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Priming a New Identity

When a construct is primed, people often act in construct-consistent ways. Several accounts for this effect have been offered, including ideomotor theory and a social functional perspective. The authors tested an additional perspective, the Active-Self account, whereby primes can temporarily alter self-perceptions. In Study 1, non-African American participants reported feeling more aggressive on an implicit measure following an African American prime. In Study 2, participants reported feeling luckier on an implicit measure following a number 7 (vs. 13) prime. In both studies, these effects were obtained only for low self-monitors, who are more likely to change self-conceptions in response to diagnostic self-information and to use their internal states in guiding behavior. Study 3 showed that low self-monitors also show larger behavioral effects of primes.

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Priming and the Brain

Research in cognitive psychology, neuropsychology, and neuroscience has converged recently on the idea that memory is composed of dissociable forms and sys-tems (Squire, 1992; Roediger and McDermott, 1993; Schacter and Tulving, 1994; Willingham, 1997). This con-clusion has been based on experimental and theoretical analyses of a variety of different phenomena of learning and memory. One of the most intensively studied of such phenomena is known as priming: a change in the ability to identify or produce an item as a result of a specific prior encounter with the item (Tulving and Schacter, 1990).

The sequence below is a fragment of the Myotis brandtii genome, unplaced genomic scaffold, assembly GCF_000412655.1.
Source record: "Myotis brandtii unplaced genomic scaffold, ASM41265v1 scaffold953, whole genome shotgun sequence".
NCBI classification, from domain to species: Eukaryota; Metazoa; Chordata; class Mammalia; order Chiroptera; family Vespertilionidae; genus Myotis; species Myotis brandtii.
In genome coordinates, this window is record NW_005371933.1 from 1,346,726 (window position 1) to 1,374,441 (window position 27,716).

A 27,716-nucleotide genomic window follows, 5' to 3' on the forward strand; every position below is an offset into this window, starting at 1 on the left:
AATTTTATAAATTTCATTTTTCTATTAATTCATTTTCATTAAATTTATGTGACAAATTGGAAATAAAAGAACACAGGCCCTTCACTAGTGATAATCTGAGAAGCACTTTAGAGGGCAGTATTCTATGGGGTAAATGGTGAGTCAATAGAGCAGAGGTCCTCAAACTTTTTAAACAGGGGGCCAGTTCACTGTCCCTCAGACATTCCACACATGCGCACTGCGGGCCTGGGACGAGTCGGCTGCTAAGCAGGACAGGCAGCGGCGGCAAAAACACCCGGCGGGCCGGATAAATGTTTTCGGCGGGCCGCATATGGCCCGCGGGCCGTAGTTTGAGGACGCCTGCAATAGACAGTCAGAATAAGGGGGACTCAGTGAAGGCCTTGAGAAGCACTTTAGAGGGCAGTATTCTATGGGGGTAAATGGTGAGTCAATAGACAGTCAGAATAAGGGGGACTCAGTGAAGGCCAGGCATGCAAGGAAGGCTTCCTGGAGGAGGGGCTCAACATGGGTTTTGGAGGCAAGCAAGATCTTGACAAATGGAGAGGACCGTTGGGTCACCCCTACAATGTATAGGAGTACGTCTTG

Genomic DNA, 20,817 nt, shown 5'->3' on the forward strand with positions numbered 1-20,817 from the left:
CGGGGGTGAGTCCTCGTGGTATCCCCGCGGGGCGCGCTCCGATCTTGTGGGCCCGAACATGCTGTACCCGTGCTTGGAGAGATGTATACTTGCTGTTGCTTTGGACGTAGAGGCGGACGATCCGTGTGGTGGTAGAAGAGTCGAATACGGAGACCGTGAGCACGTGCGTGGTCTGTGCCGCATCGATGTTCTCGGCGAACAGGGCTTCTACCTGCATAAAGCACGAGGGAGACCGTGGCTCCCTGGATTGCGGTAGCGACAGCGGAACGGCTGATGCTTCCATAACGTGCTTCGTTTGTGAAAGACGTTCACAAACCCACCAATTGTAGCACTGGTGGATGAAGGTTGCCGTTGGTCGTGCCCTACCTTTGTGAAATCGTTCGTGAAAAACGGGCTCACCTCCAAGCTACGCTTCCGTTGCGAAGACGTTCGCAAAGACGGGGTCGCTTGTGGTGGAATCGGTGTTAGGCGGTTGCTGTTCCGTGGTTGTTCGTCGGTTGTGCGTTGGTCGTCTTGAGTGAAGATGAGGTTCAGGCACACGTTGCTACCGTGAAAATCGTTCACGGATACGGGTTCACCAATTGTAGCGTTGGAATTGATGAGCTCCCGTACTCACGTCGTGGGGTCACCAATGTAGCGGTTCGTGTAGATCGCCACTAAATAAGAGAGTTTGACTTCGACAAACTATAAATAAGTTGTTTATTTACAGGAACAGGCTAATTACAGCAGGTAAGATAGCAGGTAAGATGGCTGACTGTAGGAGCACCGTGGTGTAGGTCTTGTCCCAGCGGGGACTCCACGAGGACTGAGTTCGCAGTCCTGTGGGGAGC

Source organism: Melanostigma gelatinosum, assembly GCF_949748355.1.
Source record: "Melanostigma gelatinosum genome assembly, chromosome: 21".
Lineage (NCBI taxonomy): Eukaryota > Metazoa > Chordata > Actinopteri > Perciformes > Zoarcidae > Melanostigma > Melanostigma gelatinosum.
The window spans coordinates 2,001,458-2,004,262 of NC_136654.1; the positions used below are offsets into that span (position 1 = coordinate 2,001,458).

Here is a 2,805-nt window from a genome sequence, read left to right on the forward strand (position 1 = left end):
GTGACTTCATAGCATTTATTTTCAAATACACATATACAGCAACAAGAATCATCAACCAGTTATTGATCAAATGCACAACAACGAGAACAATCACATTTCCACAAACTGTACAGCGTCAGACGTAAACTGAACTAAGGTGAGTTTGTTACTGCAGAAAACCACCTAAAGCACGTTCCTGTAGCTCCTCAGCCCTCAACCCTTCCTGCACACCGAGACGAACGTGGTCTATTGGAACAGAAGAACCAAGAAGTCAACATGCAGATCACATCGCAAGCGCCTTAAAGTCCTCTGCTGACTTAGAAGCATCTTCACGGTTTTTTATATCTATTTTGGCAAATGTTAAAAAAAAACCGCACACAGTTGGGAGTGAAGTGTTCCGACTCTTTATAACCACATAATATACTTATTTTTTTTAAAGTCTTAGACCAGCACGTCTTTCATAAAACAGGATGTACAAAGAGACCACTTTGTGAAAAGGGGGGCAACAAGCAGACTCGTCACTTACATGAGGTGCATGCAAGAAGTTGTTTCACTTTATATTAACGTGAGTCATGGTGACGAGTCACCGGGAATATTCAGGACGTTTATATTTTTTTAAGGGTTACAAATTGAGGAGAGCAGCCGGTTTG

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Subliminal Priming and Persuasion

Three studies demonstrated that subliminally priming a goal-relevant cognition (thirst in Studies 1 and 2; sadness in Study 3) influenced behavior (in Study 1) and enhanced the persuasiveness of an ad targeting the goal (in Studies 2 and 3) when people were motivated to pursue the goal (when they were thirsty in Studies 1 and 2; when they expected to interact with another person in Study 3). These results suggest that subliminal priming can be used to enhance persuasion, but only when certain conditions are met. Both the priming of goal-relevant cognitions and the motive to pursue the goal were necessary for ads targeting the goal to be more persuasive. The implications of these results for the role of functionality in subliminal priming and for the use and abuse of sub-liminal priming in persuasion are discussed.

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Subliminal Seduction Gets a Second Chance

Recently, I holed up indoors with my family watching old sci fi movies, including The Puppet Masters, a story about alien blobs that sit on people's backs and wire themselves into human nervous systems, controlling their hosts' thoughts and actions. Not a great movie, but it was its lack of originality that got me thinking. The science fiction genre is busting at the seams with horror scenarios in which individuals become absorbed in some collective mind that wipes out their capacity for free will: